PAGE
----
Scams linked to holiday bookings have increased by one-third over the past year, as fraudsters take advantage of the recovery in the travel industry.
Analysis from Lloyds Bank found a wide variation in the average value of thefts by scammers, depending on the booking type.
“Now that most pandemic restrictions have come to an end, many of us will be looking forward to a more traditional summer holiday this year,” said Liz Ziegler, a director at Lloyds Bank. “But with demand soaring and prices rising fast, would-be holidaymakers can’t afford to let their guard down when hunting for the best deals.”
Fraudulent caravan bookings showed the biggest increase in fraud, which rose by more than 100 per cent over the year. By contrast, scams related to flights increased only 13 per cent, but had a far higher average sum lost — close to £2,955 compared with £374.
The incidence of false package holidays increased by 17 per cent and hotels 18 per cent, with an average cost to consumers of £2,342 and £1,231 respectively.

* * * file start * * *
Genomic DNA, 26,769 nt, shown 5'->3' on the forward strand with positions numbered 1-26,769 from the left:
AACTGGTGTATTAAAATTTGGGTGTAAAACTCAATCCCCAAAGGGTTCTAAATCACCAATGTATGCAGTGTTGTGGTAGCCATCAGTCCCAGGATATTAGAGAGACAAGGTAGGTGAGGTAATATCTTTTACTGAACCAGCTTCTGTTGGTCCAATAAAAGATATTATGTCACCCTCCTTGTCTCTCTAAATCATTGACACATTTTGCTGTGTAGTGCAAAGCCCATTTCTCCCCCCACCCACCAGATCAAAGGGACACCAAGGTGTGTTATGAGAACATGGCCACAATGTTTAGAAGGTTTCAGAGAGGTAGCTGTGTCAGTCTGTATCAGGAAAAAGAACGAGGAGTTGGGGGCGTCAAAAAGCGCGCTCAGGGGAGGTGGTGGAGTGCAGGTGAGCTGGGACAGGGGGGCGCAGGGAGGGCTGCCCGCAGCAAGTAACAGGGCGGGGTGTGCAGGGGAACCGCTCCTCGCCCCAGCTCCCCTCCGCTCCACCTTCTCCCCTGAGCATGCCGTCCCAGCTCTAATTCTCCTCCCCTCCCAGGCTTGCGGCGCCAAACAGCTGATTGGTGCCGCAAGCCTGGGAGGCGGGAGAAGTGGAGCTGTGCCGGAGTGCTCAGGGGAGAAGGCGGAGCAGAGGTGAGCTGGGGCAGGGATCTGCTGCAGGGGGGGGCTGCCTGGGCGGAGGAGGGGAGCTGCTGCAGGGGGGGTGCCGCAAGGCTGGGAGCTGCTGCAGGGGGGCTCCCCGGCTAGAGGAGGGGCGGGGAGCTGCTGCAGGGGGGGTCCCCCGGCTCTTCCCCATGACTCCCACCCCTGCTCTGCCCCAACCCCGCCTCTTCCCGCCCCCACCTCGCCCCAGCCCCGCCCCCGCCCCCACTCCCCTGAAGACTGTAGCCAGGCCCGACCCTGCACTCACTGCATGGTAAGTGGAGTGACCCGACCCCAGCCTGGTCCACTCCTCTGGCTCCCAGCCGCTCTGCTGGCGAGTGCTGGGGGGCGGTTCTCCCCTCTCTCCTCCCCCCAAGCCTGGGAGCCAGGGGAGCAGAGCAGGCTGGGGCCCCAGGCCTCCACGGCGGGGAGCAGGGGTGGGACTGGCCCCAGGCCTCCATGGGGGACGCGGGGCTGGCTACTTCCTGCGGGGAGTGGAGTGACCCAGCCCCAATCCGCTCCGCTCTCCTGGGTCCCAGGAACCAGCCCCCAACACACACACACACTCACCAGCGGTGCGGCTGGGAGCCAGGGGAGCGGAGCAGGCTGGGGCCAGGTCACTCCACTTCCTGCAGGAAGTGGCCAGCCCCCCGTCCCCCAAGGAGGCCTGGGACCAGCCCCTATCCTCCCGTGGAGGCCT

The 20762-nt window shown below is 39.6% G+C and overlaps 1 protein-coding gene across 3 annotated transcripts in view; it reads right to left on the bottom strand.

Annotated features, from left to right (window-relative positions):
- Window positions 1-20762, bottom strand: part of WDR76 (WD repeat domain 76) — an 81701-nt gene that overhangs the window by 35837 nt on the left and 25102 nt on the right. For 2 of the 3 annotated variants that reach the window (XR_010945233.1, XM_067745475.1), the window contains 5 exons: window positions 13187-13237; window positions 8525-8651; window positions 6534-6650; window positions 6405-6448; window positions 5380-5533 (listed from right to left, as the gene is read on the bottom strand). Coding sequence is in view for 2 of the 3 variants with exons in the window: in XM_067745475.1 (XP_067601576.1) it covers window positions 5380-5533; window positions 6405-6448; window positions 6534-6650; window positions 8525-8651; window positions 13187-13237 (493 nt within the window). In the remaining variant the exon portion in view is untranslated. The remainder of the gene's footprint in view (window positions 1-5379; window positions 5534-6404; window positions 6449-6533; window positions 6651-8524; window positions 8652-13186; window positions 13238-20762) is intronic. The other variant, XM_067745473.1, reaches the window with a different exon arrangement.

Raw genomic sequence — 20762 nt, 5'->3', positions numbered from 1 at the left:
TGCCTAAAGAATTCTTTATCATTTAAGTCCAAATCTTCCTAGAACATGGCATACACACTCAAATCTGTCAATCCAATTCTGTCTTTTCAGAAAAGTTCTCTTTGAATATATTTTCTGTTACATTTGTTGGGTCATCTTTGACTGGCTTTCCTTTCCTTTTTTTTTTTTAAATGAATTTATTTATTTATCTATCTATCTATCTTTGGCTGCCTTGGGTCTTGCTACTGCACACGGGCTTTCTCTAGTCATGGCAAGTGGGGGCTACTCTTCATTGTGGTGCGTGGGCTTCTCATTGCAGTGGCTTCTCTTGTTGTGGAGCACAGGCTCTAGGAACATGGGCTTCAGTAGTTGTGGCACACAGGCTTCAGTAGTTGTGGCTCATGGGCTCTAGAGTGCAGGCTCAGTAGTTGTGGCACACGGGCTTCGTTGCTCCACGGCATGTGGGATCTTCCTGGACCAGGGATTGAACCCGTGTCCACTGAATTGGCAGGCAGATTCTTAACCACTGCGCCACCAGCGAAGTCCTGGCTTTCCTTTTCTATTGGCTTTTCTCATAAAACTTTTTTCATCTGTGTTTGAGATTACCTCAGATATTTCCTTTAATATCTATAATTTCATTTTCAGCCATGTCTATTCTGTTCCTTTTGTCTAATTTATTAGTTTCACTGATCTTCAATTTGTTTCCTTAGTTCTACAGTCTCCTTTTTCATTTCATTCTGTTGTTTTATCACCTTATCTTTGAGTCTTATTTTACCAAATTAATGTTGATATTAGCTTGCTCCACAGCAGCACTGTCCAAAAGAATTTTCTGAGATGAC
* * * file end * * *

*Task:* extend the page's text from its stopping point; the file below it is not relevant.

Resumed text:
Lloyds said that many of the scams took the form of fake advertisements on search engines or social media sites impersonating genuine firms.
In some cases, fraudsters used real accommodation listing sites as a means of finding victims, then convinced them to transfer money directly to them rather than through official platforms.
Travel is hardly the only industry which has been affected by fraud, as a pandemic-driven boom in time spent on online platforms has increased the number of potential avenues for fraudsters.
Research in April by Visa and Aston University’s Institute for Forensic Linguistics into the language of fraud found that a quarter of 18- to 34-year-olds in the UK would trust scam messages, and the same proportion would not check for spelling and grammar mistakes.
The latest figures on fraud released by the Office for National Statistics found 5.1mn offences in the year ending September 2021, a 36 per cent increase compared with the year ending September 2019.
The UK’s online safety bill, which had its second reading in the House of Commons last week, would impose a duty of care on social media platforms and search engines to protect their users from various kinds of user-generated and paid-for fraud, including romance and investment scams.